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Thrombosis in systemic lupus erythematosus: Role of impaired fibrinolysis

Dhillon, P. and Adams, M.ORCID: 0000-0002-7743-4515 (2013) Thrombosis in systemic lupus erythematosus: Role of impaired fibrinolysis. Seminars in Thrombosis and Hemostasis, 39 (04). pp. 434-440.

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Systemic lupus erythematosus (SLE) is a chronic inflammatory autoimmune disease that can affect any part of the body, including the skin, liver, kidneys, and blood. Thrombosis is a frequent manifestation in SLE, contributing significantly to patient morbidity and mortality, although the precise mechanism(s) of how this occurs remains unclear. Fibrinolysis is the physiologic process of thrombus digestion and provides an important balance to hemostasis. This process is triggered upon vessel injury with the release of tissue-type plasminogen activator (t-PA) from endothelial cells. The central component of the fibrinolytic pathway is plasminogen, a zymogen that is converted to plasmin by t-PA. Plasminogen/plasmin is absorbed into the developing thrombus and digests fibrinogen and fibrin within the hemostatic plug to prevent excessive clot formation. Abnormalities of the fibrinolytic pathway are associated either with the development of thrombosis (impaired fibrinolysis) or, to a lesser extent, bleeding (excessive fibrinolysis). Indeed, impaired fibrinolysis has been reported in patients with SLE and may contribute to both the development of hypercoagulability and an increased risk of thrombosis. Here we discuss the role of impaired fibrinolysis and its contribution to hypercoagulability and thrombosis in SLE.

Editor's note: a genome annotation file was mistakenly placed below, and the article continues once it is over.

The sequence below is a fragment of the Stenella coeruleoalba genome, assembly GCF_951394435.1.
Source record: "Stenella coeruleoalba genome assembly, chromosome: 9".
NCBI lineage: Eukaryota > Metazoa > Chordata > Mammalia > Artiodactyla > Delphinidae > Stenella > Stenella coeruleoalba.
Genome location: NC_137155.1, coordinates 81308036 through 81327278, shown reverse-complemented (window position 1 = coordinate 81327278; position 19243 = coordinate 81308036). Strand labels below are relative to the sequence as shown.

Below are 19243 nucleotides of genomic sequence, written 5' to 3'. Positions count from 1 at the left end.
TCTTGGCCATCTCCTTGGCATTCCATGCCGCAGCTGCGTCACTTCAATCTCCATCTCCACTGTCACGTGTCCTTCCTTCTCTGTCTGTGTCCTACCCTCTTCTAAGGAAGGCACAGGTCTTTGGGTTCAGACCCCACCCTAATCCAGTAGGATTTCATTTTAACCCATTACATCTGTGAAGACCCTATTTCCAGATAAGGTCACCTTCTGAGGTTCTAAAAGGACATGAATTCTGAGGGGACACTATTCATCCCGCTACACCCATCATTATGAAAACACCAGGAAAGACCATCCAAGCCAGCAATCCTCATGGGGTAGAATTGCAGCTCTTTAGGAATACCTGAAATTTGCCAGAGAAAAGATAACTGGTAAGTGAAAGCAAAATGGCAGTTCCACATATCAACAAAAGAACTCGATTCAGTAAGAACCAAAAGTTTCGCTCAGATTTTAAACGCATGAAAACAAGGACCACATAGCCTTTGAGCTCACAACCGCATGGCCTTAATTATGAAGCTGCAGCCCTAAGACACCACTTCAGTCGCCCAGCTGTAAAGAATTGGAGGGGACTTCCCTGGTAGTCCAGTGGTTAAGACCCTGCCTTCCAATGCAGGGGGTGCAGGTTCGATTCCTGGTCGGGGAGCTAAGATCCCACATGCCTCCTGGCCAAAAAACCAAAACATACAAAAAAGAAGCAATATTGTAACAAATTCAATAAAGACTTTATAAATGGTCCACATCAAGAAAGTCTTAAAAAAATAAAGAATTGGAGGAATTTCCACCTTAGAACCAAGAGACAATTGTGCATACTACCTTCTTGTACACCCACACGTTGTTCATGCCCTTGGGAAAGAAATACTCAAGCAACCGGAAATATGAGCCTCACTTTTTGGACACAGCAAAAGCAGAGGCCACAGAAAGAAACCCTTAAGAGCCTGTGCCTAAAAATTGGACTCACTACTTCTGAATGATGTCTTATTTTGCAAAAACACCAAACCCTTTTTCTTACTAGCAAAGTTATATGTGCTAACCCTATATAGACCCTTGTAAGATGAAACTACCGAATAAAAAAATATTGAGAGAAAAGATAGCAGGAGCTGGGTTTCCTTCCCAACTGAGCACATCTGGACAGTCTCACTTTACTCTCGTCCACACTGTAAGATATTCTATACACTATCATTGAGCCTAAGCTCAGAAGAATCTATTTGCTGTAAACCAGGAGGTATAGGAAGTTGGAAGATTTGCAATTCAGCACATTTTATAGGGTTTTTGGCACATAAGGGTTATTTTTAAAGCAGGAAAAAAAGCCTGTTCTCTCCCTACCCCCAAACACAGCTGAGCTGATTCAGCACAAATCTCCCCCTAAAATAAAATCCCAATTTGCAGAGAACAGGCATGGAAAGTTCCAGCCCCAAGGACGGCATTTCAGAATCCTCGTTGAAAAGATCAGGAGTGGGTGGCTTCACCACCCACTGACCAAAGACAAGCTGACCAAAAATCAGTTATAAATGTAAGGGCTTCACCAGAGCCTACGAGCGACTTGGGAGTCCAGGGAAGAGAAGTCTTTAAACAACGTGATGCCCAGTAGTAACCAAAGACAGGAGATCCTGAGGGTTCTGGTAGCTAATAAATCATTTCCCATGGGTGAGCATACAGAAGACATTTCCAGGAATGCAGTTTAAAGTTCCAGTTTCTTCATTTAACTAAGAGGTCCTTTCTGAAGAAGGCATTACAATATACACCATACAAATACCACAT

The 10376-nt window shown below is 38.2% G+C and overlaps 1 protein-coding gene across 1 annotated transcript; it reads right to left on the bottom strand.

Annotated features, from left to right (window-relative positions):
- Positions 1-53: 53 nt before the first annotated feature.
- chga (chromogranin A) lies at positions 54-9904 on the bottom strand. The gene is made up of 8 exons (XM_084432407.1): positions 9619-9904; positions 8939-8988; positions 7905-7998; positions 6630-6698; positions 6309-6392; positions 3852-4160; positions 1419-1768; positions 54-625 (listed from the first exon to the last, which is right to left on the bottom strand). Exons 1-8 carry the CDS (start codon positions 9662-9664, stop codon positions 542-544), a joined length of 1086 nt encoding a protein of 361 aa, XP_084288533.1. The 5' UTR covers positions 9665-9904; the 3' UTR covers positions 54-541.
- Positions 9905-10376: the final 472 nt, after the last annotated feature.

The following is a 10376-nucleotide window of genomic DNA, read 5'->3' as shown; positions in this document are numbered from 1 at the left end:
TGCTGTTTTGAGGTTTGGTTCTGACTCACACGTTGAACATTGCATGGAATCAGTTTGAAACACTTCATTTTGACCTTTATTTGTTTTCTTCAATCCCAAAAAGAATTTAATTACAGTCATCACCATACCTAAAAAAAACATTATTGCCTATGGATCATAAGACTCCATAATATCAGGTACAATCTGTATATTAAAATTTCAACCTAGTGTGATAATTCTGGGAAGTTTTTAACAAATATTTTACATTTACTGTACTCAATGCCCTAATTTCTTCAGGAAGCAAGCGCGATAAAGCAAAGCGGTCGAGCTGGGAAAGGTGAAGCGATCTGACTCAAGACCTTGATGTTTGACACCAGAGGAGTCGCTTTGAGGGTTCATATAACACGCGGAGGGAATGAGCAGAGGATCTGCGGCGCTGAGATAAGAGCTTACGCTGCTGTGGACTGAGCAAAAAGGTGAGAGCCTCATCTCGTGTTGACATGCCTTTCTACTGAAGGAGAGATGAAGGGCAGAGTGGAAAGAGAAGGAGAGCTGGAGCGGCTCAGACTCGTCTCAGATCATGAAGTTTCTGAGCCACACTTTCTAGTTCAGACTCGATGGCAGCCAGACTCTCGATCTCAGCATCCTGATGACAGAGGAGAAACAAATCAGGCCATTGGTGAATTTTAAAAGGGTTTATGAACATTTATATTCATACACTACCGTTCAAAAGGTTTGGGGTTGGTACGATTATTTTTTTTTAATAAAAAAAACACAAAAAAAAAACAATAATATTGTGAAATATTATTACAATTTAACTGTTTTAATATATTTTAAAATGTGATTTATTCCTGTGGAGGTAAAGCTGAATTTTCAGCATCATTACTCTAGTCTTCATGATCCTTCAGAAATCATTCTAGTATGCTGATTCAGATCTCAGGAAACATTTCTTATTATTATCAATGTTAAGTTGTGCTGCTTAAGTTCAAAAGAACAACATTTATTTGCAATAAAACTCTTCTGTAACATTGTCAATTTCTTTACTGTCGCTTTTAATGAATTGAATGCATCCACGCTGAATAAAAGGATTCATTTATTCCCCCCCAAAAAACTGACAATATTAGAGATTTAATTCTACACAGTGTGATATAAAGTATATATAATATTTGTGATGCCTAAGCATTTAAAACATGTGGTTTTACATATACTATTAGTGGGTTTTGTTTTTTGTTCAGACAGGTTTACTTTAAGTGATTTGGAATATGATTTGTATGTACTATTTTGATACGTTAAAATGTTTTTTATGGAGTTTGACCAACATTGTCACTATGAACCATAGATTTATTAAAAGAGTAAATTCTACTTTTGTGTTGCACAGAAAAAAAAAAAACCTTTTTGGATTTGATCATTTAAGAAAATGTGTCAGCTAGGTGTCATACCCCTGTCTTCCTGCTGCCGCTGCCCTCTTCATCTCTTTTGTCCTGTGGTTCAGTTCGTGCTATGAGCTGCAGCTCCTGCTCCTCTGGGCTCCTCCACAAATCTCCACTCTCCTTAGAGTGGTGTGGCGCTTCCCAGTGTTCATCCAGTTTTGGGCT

Item Type: Journal Article
Publisher: Thieme Publishing
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